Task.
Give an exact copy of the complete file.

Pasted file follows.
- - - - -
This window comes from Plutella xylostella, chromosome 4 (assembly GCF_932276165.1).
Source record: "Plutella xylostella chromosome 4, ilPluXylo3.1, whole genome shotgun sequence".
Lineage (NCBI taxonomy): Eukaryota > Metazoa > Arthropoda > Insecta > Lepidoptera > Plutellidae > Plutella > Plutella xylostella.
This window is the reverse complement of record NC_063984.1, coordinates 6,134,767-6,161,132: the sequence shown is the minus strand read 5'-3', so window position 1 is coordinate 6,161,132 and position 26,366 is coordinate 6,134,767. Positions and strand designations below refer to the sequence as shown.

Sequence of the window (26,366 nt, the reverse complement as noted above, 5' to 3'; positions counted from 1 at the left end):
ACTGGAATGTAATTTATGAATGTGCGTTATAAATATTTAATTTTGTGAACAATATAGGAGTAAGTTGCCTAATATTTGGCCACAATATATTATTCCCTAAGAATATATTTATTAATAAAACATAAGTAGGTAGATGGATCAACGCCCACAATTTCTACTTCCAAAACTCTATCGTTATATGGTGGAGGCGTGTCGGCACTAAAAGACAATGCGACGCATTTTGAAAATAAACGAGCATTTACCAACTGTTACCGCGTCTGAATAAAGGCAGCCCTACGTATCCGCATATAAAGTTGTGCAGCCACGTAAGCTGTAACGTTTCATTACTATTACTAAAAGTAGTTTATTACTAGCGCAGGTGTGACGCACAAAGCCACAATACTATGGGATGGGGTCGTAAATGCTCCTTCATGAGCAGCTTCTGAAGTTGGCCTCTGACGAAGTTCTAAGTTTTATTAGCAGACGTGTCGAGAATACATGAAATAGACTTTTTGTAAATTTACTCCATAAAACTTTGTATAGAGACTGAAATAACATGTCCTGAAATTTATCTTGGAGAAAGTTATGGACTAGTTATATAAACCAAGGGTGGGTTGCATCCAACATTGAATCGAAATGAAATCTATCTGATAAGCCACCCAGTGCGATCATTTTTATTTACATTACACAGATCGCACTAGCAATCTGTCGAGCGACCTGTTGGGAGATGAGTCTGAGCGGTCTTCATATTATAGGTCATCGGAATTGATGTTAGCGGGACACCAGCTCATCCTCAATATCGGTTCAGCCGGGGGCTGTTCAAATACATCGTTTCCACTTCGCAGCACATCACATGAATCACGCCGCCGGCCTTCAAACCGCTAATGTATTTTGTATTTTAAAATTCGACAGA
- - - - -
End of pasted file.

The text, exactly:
This window comes from Plutella xylostella, chromosome 4 (assembly GCF_932276165.1).
Source record: "Plutella xylostella chromosome 4, ilPluXylo3.1, whole genome shotgun sequence".
Lineage (NCBI taxonomy): Eukaryota > Metazoa > Arthropoda > Insecta > Lepidoptera > Plutellidae > Plutella > Plutella xylostella.
This window is the reverse complement of record NC_063984.1, coordinates 6,134,767-6,161,132: the sequence shown is the minus strand read 5'-3', so window position 1 is coordinate 6,161,132 and position 26,366 is coordinate 6,134,767. Positions and strand designations below refer to the sequence as shown.

Sequence of the window (26,366 nt, the reverse complement as noted above, 5' to 3'; positions counted from 1 at the left end):
ACTGGAATGTAATTTATGAATGTGCGTTATAAATATTTAATTTTGTGAACAATATAGGAGTAAGTTGCCTAATATTTGGCCACAATATATTATTCCCTAAGAATATATTTATTAATAAAACATAAGTAGGTAGATGGATCAACGCCCACAATTTCTACTTCCAAAACTCTATCGTTATATGGTGGAGGCGTGTCGGCACTAAAAGACAATGCGACGCATTTTGAAAATAAACGAGCATTTACCAACTGTTACCGCGTCTGAATAAAGGCAGCCCTACGTATCCGCATATAAAGTTGTGCAGCCACGTAAGCTGTAACGTTTCATTACTATTACTAAAAGTAGTTTATTACTAGCGCAGGTGTGACGCACAAAGCCACAATACTATGGGATGGGGTCGTAAATGCTCCTTCATGAGCAGCTTCTGAAGTTGGCCTCTGACGAAGTTCTAAGTTTTATTAGCAGACGTGTCGAGAATACATGAAATAGACTTTTTGTAAATTTACTCCATAAAACTTTGTATAGAGACTGAAATAACATGTCCTGAAATTTATCTTGGAGAAAGTTATGGACTAGTTATATAAACCAAGGGTGGGTTGCATCCAACATTGAATCGAAATGAAATCTATCTGATAAGCCACCCAGTGCGATCATTTTTATTTACATTACACAGATCGCACTAGCAATCTGTCGAGCGACCTGTTGGGAGATGAGTCTGAGCGGTCTTCATATTATAGGTCATCGGAATTGATGTTAGCGGGACACCAGCTCATCCTCAATATCGGTTCAGCCGGGGGCTGTTCAAATACATCGTTTCCACTTCGCAGCACATCACATGAATCACGCCGCCGGCCTTCAAACCGCTAATGTATTTTGTATTTTAAAATTCGACAGA